Abstract: This session focuses on a model of parental and teacher engagement in mathematics based on a two-way dialogue between school and home. It draws on over two decades of development and research in mathematics education with Latinx families. In this presentation, a mathematics teacher educator, a school principal, teachers and parents describe and share activities and learning experiences from an elementary dual language school that focuses on how to support teachers and parents to learn from each other, how to engage parents with school mathematics; and how to implement professional development to support student learning.
Session Room: Kenna Hall 214
Title: Participant Structures as Culturally Informed Scaffolds for Classroom Participation
Presenter: Dr. Tomás Galguera
Institutions: Mills College
Abstract: Group work is considered good pedagogy, especially for language development. But is all group work good? In this session we will discuss participant structures as a way to think about collaborative work with Latinx students. We will examine how communicative tasks with information gaps are essential components of participant structures. We will consider how participant structures help students notice how they use language and think through a task. Finally, we will look at ways that participant structures tap into cultural assets students bring with them. The hands-on workshop will include opportunities to ask questions and discuss ideas.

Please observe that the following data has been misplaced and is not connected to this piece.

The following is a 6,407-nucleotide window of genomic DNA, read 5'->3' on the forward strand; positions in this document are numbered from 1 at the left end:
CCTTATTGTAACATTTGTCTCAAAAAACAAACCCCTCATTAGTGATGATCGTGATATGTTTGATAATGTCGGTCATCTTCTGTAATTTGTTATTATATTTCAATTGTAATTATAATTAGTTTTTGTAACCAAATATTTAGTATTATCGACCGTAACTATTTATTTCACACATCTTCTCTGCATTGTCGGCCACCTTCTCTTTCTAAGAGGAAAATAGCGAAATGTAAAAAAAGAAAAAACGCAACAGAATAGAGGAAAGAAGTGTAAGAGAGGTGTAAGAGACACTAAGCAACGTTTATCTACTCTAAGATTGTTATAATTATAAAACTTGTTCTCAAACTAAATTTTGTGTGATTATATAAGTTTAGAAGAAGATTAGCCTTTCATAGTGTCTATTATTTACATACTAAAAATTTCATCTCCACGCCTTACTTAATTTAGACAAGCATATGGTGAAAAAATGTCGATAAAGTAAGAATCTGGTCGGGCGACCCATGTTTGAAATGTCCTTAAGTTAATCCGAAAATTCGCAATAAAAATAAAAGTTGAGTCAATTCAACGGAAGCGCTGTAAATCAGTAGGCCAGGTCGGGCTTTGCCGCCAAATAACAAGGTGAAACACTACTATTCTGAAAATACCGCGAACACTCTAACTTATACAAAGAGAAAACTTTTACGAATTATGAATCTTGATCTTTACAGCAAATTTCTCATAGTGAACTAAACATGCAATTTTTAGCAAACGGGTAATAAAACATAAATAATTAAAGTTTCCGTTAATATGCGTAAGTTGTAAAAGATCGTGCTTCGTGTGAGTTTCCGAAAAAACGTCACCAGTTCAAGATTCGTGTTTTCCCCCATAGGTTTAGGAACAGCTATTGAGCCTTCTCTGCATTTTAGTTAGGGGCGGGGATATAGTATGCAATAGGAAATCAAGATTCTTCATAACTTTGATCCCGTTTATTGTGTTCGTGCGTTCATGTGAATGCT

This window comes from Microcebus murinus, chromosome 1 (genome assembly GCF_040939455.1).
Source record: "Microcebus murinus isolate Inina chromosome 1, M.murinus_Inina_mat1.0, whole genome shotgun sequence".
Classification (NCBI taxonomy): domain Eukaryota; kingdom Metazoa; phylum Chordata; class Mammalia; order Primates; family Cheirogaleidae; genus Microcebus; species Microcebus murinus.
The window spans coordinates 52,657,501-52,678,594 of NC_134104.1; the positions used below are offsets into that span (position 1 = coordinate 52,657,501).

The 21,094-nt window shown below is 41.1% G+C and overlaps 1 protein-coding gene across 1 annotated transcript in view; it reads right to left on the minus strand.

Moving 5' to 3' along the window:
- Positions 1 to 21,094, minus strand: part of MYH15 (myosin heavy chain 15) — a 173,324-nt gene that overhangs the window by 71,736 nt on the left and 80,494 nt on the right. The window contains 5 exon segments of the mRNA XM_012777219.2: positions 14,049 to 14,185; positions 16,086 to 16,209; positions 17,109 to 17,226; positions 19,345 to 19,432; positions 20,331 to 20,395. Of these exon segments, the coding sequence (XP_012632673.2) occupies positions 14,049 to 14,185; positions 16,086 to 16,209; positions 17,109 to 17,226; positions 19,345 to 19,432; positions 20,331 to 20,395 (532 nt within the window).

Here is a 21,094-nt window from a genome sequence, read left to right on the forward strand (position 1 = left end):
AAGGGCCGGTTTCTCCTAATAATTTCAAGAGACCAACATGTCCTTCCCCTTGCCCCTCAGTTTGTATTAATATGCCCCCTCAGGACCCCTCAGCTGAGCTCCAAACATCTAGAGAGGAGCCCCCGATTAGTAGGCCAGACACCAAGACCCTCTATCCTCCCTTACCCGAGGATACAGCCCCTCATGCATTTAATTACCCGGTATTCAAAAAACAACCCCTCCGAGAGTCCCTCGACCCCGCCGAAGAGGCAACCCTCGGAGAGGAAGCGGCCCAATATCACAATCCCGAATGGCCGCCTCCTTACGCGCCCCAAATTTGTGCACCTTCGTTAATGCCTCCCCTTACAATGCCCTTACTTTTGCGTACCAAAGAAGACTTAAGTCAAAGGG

Session Room: Kenna Hall 306
Title: Transforming Bicultural Family Engagement Towards Empowerment and Advocacy
Presenter: Dr. Oscar Jiménez-Castellanos
Institutions: Arizona State University
Abstract: This seminar/workshop will focus on the challenges and possibilities in transforming school-family bicultural engagement that promotes parent and student advocacy and empowerment. Participants will gain a deeper understanding of the theoretical framework and how this applies to engaging stakeholders as part of the Local Control Accountability Plan. This session is grounded on the presenter's co-edited book Bicultural Parent Engagement: Empowerment and Advocacy published by Teachers College Press. This book received an AESA Critics Choice Award.
Session Room: Kenna Hall 218
Title: The Role of School Leadership in English Language Learner College Readiness
Presenter: Dr. Eduardo Mosqueda, Dr. Sandra Jewett & Dr. Sherry Segura
Institutions: University of California - Santa Cruz & The Foundation for Hispanic Education
Abstract: The Implementation of the Common Core State Standards (CCSS) have resulted in shifts in educational policy that have intensified instructional demands and the knowledge and skills students are expected to learn in school. The CCSS’s increased expectations for teaching and learning include rigorous content knowledge as well as literacy skills. The increased language demands will likely have disproportionate effects on the achievement of students that have persistently underachieved in mathematics—English Language Learners, particularly in secondary schools. The intensification of content and language demands requires careful consideration of school leadership roles, the integration of English Learner instructional support, as well as improving access to higher level mathematics courses. This presentation will highlight the school restructuring process at a high school that is aligning its curriculum and course offerings to meet the college readiness goals of the CCSS in math, paying particular attention to administrative and teacher leadership roles, EL instructional support practices, assessment, and implementing rigorous curriculum while simultaneously aligning course-taking offering to maximize the number of students taking precalculus and calculus at the end of 12th grade.